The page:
4. How to safely enter the harbor despite the storm
In advance, you should talk to the head of the port by radio or mobile phone and find out if there is a parking space and where it is located. He can also give helpful tips on entering the harbor. Do not rely solely on the motor. The sails must remain in operation as long as possible. In many harbors there is enough space to stow the sails behind the breakwater. In a storm, it can be difficult to bring the boat to the pier or to the mooring wall. Therefore, you can safely turn to people on other ships or on booms and ask for help inmooring lines. If the risk of entering the mooring box or standing along the mooring wall seems too great, then you should bring the bow line to the mooring line on the windward side of the box, and then let the sailboat drift calmly to the wind. Thus, even in a strong storm, you can safely land on the shore.
5. How to Survive a Storm Safely While in Harbor or at Anchor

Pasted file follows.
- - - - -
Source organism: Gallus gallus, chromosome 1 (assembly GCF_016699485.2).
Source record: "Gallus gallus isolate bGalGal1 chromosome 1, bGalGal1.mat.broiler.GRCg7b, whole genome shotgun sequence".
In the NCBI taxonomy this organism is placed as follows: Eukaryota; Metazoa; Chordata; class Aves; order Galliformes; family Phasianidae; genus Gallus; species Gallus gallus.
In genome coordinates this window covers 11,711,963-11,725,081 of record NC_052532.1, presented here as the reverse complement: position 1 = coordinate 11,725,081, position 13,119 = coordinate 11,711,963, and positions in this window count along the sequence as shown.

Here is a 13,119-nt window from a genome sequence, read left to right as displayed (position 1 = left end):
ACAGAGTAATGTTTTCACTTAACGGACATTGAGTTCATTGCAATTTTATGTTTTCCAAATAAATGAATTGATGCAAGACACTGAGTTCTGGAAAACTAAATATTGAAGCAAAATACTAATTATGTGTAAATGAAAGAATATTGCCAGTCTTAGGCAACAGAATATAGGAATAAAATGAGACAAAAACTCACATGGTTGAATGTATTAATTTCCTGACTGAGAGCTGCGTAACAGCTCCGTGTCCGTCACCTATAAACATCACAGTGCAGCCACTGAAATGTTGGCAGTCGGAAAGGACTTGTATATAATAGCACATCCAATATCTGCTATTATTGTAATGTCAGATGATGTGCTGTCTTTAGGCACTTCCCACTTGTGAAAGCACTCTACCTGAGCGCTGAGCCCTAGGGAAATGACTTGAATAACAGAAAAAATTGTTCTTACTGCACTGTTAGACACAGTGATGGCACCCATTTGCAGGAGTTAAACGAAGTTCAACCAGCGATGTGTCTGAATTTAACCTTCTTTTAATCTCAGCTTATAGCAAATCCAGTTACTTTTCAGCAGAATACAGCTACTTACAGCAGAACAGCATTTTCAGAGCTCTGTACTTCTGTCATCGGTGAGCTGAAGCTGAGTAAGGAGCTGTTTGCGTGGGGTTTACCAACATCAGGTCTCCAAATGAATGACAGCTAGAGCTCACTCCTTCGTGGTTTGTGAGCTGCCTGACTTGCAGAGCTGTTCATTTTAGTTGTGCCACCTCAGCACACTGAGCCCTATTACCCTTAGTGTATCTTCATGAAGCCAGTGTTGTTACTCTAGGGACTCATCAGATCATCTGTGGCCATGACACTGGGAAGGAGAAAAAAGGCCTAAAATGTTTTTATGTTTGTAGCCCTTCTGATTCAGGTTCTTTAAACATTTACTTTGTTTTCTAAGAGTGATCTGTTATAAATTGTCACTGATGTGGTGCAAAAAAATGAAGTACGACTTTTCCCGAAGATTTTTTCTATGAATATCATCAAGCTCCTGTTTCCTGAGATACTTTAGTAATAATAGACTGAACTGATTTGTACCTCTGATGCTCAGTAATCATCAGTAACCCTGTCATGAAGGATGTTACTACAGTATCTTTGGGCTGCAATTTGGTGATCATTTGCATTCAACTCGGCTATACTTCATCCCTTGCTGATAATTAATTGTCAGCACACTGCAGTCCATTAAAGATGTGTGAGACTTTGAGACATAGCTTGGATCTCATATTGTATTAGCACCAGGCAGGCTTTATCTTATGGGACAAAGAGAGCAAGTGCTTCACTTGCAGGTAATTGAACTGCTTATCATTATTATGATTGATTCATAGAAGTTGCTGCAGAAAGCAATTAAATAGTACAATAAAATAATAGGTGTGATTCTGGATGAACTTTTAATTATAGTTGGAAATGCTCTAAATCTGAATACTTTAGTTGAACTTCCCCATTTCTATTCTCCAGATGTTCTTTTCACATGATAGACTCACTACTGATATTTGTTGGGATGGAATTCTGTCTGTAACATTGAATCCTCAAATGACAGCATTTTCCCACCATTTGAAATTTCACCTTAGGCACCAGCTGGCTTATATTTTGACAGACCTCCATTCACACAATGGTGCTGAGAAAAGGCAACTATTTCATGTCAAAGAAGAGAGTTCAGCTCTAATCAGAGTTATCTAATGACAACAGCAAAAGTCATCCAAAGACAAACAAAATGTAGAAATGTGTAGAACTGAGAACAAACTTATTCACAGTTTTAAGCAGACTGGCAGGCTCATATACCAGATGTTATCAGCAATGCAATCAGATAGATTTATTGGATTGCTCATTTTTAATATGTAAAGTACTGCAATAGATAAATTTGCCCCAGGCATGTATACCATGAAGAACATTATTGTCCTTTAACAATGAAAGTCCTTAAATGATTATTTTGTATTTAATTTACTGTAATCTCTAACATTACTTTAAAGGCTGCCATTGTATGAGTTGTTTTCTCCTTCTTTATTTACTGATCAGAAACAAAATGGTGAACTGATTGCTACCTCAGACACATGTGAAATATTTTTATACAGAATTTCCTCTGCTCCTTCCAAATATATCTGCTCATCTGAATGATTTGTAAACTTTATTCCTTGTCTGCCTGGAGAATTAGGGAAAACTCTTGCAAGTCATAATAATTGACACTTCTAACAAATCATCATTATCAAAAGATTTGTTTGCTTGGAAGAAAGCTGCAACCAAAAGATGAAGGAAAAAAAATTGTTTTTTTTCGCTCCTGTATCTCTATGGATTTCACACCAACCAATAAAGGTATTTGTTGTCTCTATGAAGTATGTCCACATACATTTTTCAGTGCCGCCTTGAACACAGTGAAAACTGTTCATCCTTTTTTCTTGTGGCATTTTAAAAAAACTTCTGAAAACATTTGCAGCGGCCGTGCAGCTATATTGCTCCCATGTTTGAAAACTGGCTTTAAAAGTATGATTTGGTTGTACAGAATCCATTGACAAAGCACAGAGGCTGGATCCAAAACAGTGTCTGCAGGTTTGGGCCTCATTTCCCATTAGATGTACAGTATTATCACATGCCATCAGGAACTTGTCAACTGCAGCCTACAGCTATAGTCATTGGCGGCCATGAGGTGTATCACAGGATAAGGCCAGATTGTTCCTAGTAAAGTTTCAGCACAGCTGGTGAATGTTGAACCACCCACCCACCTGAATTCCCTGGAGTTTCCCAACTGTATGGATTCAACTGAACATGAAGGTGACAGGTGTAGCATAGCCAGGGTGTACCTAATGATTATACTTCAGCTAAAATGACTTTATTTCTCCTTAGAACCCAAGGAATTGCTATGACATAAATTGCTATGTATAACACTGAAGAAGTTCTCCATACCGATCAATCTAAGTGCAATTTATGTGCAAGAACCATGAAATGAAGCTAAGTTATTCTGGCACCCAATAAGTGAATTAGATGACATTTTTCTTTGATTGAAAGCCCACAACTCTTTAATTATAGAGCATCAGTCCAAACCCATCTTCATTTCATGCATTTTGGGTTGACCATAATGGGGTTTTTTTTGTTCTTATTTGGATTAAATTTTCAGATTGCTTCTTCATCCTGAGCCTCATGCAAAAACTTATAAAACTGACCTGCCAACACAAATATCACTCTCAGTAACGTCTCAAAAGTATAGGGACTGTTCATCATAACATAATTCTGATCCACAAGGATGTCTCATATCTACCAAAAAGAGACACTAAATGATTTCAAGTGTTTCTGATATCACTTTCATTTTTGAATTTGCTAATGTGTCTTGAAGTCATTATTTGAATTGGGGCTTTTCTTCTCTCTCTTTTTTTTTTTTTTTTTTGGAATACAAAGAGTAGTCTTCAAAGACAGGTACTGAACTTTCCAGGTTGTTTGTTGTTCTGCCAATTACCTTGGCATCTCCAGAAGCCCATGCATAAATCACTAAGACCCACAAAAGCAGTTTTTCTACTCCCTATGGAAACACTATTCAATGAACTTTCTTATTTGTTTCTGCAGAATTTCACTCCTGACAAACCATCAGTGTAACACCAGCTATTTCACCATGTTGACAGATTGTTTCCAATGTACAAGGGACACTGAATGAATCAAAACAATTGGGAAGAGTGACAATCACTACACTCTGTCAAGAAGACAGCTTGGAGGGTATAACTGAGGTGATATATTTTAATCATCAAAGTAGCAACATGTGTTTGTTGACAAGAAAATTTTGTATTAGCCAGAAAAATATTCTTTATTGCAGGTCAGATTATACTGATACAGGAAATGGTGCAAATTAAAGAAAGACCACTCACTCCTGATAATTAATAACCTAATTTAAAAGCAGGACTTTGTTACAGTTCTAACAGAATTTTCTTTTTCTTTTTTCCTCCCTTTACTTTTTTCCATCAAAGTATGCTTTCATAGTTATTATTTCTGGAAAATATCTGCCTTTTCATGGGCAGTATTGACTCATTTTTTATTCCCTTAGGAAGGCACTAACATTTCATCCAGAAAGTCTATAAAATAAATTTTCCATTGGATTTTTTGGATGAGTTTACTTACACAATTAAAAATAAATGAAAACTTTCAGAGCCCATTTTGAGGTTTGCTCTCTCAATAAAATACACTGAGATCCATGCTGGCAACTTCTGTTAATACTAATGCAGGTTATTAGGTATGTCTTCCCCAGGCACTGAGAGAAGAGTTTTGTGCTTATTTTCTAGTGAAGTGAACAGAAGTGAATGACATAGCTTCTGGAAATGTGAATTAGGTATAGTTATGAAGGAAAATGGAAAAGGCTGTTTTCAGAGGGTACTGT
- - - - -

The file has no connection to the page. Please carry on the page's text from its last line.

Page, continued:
You should move the sailboat to the most protected corner of the harbor and put her bow into the wind. Remove all external structures that create excessive windage, such as biminis, sprayhoods, banners on lifelines. Folded sails should be secured with additional lines so that the wind cannot unfold them. If the jib has a fur, it should be rolled as tight as possible on it. All hatches must be tightly closed. Fix the ace on the deck. Double the established mooring lines. If available, rubber tubes or sleeves or something should be used.o similar for protection against abrasion. To soften the load when the sailboat jerks on a wave, shock absorbers should be used on the mooring lines or the anchor end. Mooring lines should not be selected tight, so that the sailboat has some free movement, which is important in a standing wave. Long mooring lines soften the movements of the sailboat's hull better than short ones. Therefore, in boxing, it makes sense to wind mooring lines crosswise: bow in the stern direction and vice versa. If the sailboat is moored along a pier or wall, mooring lines should be so long thathow much is possible. Having started the bow and stern moorings, do not forget, of course, about the springs. If the sailboat is moored behind a buoy, a double bow line should also be placed on it. When anchoring, a second anchor should be brought in. In cramped bays, additional ends should be brought to the shore - the more of them, the better. The boat must be well protected with fenders. This should be done not only when there is a storm in the harbor, but also when anchoring, if you are not the only sailboat in the bay. If you are standing at the pier "wad" - the second or third sailboat, then your ownthe boat must be connected not only with the neighboring one, but it is also necessary to bring the ends to the shore. Leave as much distance as possible to the boom or quay wall, even if the gangway is too short or jumping from the cockpit to the boom is no longer possible. Keep watch at all times - not only when at anchor, but also when in the harbour.